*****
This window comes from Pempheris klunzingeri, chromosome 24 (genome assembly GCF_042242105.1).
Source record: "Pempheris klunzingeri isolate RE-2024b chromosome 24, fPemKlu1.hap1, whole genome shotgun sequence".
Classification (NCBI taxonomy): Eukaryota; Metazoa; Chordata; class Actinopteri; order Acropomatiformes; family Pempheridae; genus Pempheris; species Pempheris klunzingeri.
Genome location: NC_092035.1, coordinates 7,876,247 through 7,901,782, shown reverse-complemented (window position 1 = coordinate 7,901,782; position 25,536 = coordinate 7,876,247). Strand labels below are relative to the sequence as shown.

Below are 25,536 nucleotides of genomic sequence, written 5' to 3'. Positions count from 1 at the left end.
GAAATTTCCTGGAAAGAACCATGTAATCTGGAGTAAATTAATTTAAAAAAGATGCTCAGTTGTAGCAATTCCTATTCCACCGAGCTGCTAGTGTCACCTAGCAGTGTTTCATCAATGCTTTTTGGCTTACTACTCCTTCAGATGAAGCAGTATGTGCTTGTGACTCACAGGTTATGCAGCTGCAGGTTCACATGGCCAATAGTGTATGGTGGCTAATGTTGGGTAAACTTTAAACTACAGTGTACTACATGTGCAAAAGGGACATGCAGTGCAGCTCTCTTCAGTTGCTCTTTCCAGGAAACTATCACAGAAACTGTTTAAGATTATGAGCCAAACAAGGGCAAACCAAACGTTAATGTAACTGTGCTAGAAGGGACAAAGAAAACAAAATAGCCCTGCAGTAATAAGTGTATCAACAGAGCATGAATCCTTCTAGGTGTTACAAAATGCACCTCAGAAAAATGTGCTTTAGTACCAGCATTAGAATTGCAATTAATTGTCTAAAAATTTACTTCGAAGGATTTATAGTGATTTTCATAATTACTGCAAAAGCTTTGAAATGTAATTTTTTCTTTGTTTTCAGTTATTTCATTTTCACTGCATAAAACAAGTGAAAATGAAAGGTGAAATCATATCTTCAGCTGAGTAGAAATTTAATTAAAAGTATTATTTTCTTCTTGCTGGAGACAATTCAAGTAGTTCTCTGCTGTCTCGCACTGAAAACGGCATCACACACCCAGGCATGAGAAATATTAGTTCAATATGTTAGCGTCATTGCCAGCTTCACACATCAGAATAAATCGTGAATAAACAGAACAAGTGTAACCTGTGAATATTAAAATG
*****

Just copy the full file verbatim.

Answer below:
This window comes from Pempheris klunzingeri, chromosome 24 (genome assembly GCF_042242105.1).
Source record: "Pempheris klunzingeri isolate RE-2024b chromosome 24, fPemKlu1.hap1, whole genome shotgun sequence".
Classification (NCBI taxonomy): Eukaryota; Metazoa; Chordata; class Actinopteri; order Acropomatiformes; family Pempheridae; genus Pempheris; species Pempheris klunzingeri.
Genome location: NC_092035.1, coordinates 7,876,247 through 7,901,782, shown reverse-complemented (window position 1 = coordinate 7,901,782; position 25,536 = coordinate 7,876,247). Strand labels below are relative to the sequence as shown.

Below are 25,536 nucleotides of genomic sequence, written 5' to 3'. Positions count from 1 at the left end.
GAAATTTCCTGGAAAGAACCATGTAATCTGGAGTAAATTAATTTAAAAAAGATGCTCAGTTGTAGCAATTCCTATTCCACCGAGCTGCTAGTGTCACCTAGCAGTGTTTCATCAATGCTTTTTGGCTTACTACTCCTTCAGATGAAGCAGTATGTGCTTGTGACTCACAGGTTATGCAGCTGCAGGTTCACATGGCCAATAGTGTATGGTGGCTAATGTTGGGTAAACTTTAAACTACAGTGTACTACATGTGCAAAAGGGACATGCAGTGCAGCTCTCTTCAGTTGCTCTTTCCAGGAAACTATCACAGAAACTGTTTAAGATTATGAGCCAAACAAGGGCAAACCAAACGTTAATGTAACTGTGCTAGAAGGGACAAAGAAAACAAAATAGCCCTGCAGTAATAAGTGTATCAACAGAGCATGAATCCTTCTAGGTGTTACAAAATGCACCTCAGAAAAATGTGCTTTAGTACCAGCATTAGAATTGCAATTAATTGTCTAAAAATTTACTTCGAAGGATTTATAGTGATTTTCATAATTACTGCAAAAGCTTTGAAATGTAATTTTTTCTTTGTTTTCAGTTATTTCATTTTCACTGCATAAAACAAGTGAAAATGAAAGGTGAAATCATATCTTCAGCTGAGTAGAAATTTAATTAAAAGTATTATTTTCTTCTTGCTGGAGACAATTCAAGTAGTTCTCTGCTGTCTCGCACTGAAAACGGCATCACACACCCAGGCATGAGAAATATTAGTTCAATATGTTAGCGTCATTGCCAGCTTCACACATCAGAATAAATCGTGAATAAACAGAACAAGTGTAACCTGTGAATATTAAAATG